I grew up loving speed. I lived on Air Force bases all of my childhood. My father and I would spend Saturday afternoons sitting at the end of the runways watching the fighter jets land. For me, nothing compared to the speed, power, and thrill of those jets and those afternoons.
I came close to duplicating those afternoons with my Dad when I sped down a hill on my bicycle. I felt I was going so fast that I might take off like the jets I watched. I had to take my feet off the pedals because I couldn’t pump as fast as they were turning. On those downhill flights, I felt a soupcon of fear of crashing, which, of course, only added to the thrill.
One of the best descriptions I’ve ever read about writing is by Donald M. Murray in The Writer magazine (December 2009). He said,
“On a good day, I am the boy on the bicycle wobbling downhill so fast his feet are off the pedals, and he is out of control. That’s how I want to write, with such velocity that my typing is bad, my grammar ain’t, and my spelling is worse. I want to write what I do not know in ways I have not written. I need to speed ahead of the censor and write so velocity causes the accidents of insights and language that make good writing . . . .”
As I read those words, I was immediately transported to memories of headlong bicycle flights down a hill. I knew exactly what he was talking about.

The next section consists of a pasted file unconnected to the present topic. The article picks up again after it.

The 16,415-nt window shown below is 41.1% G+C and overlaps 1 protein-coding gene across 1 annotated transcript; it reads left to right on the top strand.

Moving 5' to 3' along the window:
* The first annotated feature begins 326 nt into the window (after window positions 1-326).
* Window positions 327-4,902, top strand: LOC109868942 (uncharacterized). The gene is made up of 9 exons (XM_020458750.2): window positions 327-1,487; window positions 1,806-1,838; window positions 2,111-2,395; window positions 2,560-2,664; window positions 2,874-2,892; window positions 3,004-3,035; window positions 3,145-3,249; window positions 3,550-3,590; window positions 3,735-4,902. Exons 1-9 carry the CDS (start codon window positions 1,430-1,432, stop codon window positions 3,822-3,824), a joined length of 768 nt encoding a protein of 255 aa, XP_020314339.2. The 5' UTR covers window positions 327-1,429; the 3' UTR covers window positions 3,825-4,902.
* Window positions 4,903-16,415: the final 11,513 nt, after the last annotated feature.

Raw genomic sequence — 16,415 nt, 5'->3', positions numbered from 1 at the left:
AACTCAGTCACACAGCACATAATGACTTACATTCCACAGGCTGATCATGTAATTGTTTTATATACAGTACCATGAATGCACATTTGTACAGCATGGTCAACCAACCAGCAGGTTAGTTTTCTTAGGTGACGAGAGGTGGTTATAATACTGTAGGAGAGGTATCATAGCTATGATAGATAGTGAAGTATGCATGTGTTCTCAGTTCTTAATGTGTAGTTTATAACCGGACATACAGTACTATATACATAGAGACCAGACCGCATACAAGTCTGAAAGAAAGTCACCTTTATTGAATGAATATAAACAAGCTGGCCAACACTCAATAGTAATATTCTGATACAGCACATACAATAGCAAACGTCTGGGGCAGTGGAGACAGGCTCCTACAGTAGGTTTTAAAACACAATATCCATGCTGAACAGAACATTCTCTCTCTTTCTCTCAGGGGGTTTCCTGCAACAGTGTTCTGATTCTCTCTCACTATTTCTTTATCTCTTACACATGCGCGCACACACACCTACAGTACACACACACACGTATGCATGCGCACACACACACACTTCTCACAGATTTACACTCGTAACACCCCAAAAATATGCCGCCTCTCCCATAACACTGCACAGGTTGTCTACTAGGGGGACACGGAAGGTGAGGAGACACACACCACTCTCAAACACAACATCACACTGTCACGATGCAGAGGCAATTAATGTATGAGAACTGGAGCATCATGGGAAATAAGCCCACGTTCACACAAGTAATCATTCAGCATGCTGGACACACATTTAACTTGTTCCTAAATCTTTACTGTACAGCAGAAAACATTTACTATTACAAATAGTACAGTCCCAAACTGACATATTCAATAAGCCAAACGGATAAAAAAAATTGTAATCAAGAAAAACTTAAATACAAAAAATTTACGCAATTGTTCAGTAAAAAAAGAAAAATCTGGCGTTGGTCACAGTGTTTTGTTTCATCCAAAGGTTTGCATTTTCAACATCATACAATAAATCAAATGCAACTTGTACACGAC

These days, there are no afternoons spent watching jets land and no afternoons spent speeding down a hill on two wheels. I haven’t lost that thrill. Now the same thrill comes to me when I spend time on my computer writing novels, when I shut the editor off in my mind, and just write. I enter the zone where nothing penetrates, where my fingers fly across the keyboard so fast words spill onto the blank page like water from an upturned ewer, and characters urgently whisper in my ear. I feel the thrill of the downhill flight. That’s when writing is exciting and makes the time spent writing so wonderfully thrilling.
I want to spend my life writing “with such velocity that my typing is bad, my grammar ain’t, and my spelling worse.”